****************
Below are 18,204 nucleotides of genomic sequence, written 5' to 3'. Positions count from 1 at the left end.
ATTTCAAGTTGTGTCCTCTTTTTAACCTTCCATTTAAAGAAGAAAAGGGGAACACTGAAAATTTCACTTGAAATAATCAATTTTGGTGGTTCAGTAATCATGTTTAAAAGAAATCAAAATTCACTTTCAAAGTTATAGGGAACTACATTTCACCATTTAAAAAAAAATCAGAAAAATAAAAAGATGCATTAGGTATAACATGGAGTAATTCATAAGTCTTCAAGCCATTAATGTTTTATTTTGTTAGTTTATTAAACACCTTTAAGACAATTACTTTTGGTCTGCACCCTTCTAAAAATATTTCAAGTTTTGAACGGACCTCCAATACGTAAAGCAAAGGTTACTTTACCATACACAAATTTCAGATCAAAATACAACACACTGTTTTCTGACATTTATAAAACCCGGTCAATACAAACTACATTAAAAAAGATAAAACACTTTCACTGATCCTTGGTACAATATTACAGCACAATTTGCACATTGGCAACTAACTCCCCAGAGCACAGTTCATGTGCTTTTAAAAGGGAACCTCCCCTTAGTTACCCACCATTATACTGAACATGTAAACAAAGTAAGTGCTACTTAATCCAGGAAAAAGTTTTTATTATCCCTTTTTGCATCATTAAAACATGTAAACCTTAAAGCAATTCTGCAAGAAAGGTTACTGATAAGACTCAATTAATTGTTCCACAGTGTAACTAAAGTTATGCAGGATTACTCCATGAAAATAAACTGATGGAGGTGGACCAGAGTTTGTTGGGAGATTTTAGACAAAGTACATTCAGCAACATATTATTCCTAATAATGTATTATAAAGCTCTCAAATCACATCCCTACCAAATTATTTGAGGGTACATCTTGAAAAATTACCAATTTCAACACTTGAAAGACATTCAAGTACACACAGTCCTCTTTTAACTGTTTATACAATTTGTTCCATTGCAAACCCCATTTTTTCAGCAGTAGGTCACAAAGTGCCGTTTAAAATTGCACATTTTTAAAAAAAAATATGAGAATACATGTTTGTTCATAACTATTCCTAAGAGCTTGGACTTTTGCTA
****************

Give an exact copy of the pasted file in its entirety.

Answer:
Below are 18,204 nucleotides of genomic sequence, written 5' to 3'. Positions count from 1 at the left end.
ATTTCAAGTTGTGTCCTCTTTTTAACCTTCCATTTAAAGAAGAAAAGGGGAACACTGAAAATTTCACTTGAAATAATCAATTTTGGTGGTTCAGTAATCATGTTTAAAAGAAATCAAAATTCACTTTCAAAGTTATAGGGAACTACATTTCACCATTTAAAAAAAAATCAGAAAAATAAAAAGATGCATTAGGTATAACATGGAGTAATTCATAAGTCTTCAAGCCATTAATGTTTTATTTTGTTAGTTTATTAAACACCTTTAAGACAATTACTTTTGGTCTGCACCCTTCTAAAAATATTTCAAGTTTTGAACGGACCTCCAATACGTAAAGCAAAGGTTACTTTACCATACACAAATTTCAGATCAAAATACAACACACTGTTTTCTGACATTTATAAAACCCGGTCAATACAAACTACATTAAAAAAGATAAAACACTTTCACTGATCCTTGGTACAATATTACAGCACAATTTGCACATTGGCAACTAACTCCCCAGAGCACAGTTCATGTGCTTTTAAAAGGGAACCTCCCCTTAGTTACCCACCATTATACTGAACATGTAAACAAAGTAAGTGCTACTTAATCCAGGAAAAAGTTTTTATTATCCCTTTTTGCATCATTAAAACATGTAAACCTTAAAGCAATTCTGCAAGAAAGGTTACTGATAAGACTCAATTAATTGTTCCACAGTGTAACTAAAGTTATGCAGGATTACTCCATGAAAATAAACTGATGGAGGTGGACCAGAGTTTGTTGGGAGATTTTAGACAAAGTACATTCAGCAACATATTATTCCTAATAATGTATTATAAAGCTCTCAAATCACATCCCTACCAAATTATTTGAGGGTACATCTTGAAAAATTACCAATTTCAACACTTGAAAGACATTCAAGTACACACAGTCCTCTTTTAACTGTTTATACAATTTGTTCCATTGCAAACCCCATTTTTTCAGCAGTAGGTCACAAAGTGCCGTTTAAAATTGCACATTTTTAAAAAAAAATATGAGAATACATGTTTGTTCATAACTATTCCTAAGAGCTTGGACTTTTGCTA